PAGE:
South Korea

News Articles | World Travel & Tourism Council (WTTC)


COVID-19 triggers sharp 45.5% drop in sector’s contribution to GDP
84,000 jobs lost, while many more remain protected by job retention schemes
However, the return of international travel this year could lead to a sharp increase in GDP contribution and the return of jobs
WTTC recognizes governments for effectively managing crises by implementing processes, policies and protocols

London, England: The World Travel & Tourism Council’s annual Economic Impact Report (EIR) today revealed the dramatic impact of COVID-19 on South Korea’s tourism industry, costing the country’s economy $33.3 billion.

The annual EIR of the World Travel & Tourism Council (WTTC), which represents the private sector in global travel and tourism, shows that the industry’s contribution to GDP has fallen by a staggering 45.5%.

Tourism’s impact on the country’s GDP fell from $73.2 billion (4.4%) in 2019 to $39.9 billion (2.4%) in 2020 just 12 months later.

A year of devastating travel restrictions that brought most international travel to a standstill led to the loss of 84,000 tourism jobs across the country.

However, this figure, while devastating for those affected, is far lower than many other countries globally and in the region.

The WTTC believes the real situation could have been worse without the government’s job retention scheme, road map for universal employment insurance and stimulus payments for emergency relief, all of which provide lifelines to thousands of businesses and workers.

These job losses are being felt across the country’s tourism ecosystem, with SMEs disproportionately affected, accounting for eight out of ten of all global businesses in the sector.

Furthermore, as one of the most diverse sectors in the world, its impact on women, youth and minorities is enormous.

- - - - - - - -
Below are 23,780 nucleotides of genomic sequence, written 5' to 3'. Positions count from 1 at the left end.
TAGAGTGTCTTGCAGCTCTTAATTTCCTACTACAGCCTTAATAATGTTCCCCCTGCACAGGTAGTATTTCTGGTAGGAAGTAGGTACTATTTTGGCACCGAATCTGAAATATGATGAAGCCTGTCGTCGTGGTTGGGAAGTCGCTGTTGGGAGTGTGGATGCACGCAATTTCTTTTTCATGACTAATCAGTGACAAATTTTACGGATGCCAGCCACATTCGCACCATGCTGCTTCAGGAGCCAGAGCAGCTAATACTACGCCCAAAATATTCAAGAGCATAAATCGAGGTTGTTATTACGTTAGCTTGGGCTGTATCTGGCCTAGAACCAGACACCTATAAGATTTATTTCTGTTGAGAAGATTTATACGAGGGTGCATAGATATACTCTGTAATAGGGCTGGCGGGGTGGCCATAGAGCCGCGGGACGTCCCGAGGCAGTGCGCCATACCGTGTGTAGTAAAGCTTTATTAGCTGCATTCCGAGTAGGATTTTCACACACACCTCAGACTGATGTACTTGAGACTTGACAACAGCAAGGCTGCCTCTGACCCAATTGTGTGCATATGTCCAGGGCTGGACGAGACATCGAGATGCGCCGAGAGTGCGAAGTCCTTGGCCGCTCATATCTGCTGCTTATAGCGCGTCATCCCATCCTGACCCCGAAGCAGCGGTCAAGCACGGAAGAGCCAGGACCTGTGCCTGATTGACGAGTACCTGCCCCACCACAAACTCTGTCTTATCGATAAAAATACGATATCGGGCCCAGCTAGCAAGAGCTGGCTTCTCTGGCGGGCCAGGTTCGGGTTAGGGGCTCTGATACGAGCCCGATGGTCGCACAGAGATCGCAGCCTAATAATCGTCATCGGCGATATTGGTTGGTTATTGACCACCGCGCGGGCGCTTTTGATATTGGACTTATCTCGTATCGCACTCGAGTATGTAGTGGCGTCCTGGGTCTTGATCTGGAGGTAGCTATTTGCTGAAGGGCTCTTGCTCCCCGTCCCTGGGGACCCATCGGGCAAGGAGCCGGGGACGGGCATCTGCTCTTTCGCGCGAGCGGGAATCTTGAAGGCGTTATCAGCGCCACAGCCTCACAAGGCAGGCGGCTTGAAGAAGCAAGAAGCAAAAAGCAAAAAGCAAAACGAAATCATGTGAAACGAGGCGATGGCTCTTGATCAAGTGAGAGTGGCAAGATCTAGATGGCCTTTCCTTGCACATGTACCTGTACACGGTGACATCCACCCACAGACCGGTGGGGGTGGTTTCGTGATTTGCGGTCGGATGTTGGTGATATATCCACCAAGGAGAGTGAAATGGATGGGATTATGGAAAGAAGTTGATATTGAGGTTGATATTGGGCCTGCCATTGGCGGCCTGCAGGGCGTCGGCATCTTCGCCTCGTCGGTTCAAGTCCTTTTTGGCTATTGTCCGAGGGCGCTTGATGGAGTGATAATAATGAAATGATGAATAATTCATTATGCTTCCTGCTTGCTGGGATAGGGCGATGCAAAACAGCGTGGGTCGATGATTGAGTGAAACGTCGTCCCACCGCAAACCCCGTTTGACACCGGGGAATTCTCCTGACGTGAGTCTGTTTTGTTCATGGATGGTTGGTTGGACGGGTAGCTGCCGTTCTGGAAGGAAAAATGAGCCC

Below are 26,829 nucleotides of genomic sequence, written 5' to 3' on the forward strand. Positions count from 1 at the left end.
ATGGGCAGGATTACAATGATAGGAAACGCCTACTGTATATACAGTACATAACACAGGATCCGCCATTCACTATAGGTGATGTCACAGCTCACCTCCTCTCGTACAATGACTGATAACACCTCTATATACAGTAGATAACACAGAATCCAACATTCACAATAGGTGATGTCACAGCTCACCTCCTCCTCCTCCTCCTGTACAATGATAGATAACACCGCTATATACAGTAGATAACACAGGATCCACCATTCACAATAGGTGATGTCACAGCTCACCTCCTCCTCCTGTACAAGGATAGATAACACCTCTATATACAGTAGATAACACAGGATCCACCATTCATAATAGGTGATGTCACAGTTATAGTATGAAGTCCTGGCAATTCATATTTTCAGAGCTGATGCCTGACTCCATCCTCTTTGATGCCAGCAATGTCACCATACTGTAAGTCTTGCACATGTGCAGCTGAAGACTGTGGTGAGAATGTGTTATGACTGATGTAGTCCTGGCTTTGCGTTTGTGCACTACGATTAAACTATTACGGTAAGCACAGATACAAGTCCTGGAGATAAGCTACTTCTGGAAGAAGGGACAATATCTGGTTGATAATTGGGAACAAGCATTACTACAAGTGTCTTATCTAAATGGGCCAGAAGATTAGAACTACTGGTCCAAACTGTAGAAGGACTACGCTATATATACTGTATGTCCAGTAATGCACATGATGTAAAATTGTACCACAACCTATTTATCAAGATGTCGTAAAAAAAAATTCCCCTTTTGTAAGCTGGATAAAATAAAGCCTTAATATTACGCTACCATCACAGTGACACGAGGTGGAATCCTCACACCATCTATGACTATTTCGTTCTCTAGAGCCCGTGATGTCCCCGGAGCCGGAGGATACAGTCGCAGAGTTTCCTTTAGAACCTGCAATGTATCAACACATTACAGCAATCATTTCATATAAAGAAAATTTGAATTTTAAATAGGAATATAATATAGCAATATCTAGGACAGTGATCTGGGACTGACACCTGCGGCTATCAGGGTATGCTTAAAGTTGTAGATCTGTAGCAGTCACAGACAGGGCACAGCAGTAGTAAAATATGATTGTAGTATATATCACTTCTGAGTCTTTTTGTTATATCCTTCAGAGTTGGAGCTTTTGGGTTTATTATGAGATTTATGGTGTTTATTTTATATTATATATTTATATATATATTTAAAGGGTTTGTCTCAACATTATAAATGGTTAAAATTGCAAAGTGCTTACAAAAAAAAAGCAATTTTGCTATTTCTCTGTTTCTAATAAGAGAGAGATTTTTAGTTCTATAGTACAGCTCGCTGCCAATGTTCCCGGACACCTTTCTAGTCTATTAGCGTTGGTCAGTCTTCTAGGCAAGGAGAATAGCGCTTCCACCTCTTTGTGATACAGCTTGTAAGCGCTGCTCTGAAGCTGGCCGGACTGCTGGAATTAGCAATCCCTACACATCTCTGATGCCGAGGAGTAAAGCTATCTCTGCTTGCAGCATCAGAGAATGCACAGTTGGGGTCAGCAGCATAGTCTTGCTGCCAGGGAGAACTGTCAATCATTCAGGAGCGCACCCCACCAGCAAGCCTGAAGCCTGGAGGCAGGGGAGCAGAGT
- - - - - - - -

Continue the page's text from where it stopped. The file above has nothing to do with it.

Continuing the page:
Employment in South Korea’s tourism industry fell 6.2% to 1.3 million in 2020 from nearly 1.4 million in 2019.
However, again due to government job retention schemes, this figure was significantly lower than the global average decline of 18.5%.

The report also showed that domestic tourist spending fell by 34%, while international tourist spending fared worse with a 68% drop due to stricter travel restrictions, only slightly better than the global average drop of almost 70%.

WTTC Senior Vice President Virginia Messina said: “The loss of 84,000 tourism jobs in South Korea has had dire socio-economic impacts and left large numbers of people worried about their future.

“However, we must commend the incredible efforts of President Moon Jae-in. WTTC and its members would also like to thank Minister of Culture, Sports and Tourism Hwang Hee for his commitment to the private sector to save the tourism industry.

“The government’s response to COVID-19 has been excellent, with robust processes in place, strong policies and protocols in place to manage the crisis.

“With its experience with the Middle East Respiratory Syndrome (MERS), South Korea was able to flatten the curve very quickly without closing businesses, issuing stay-at-home orders, or implementing many of the stricter measures other countries have adopted until the end of 2020.

“Additionally, it has clear guidelines for the public, comprehensive testing and contact tracing, and supports easier compliance for those in quarantine. Relaxing quarantine rules for vaccinated travelers is certainly a step in the right direction step out.

“The WTTC believes the 84,000 jobs lost in South Korea could be recovered later this year if travel restrictions are eased ahead of the busy holiday season, along with a clear roadmap for increased mobility and a thorough testing of departure plans.”

WTTC research suggests that if mobility and international travel resume by June, the industry’s contribution to global GDP could surge by a massive 48.5% YoY in 2021.

The global travel body believes the key to unlocking safe international travel can be achieved through a clear, science-based framework that includes rapid pre-departure testing, enhanced health and hygiene protocols, including mandatory wearing of masks, and the rollout of vaccines.
These measures will be the basis for restoring the millions of jobs lost to the pandemic.

It will also reduce the dire social impact of these losses on communities dependent on travel and tourism, as well as ordinary people isolated by COVID-19 restrictions.

Download the press release.


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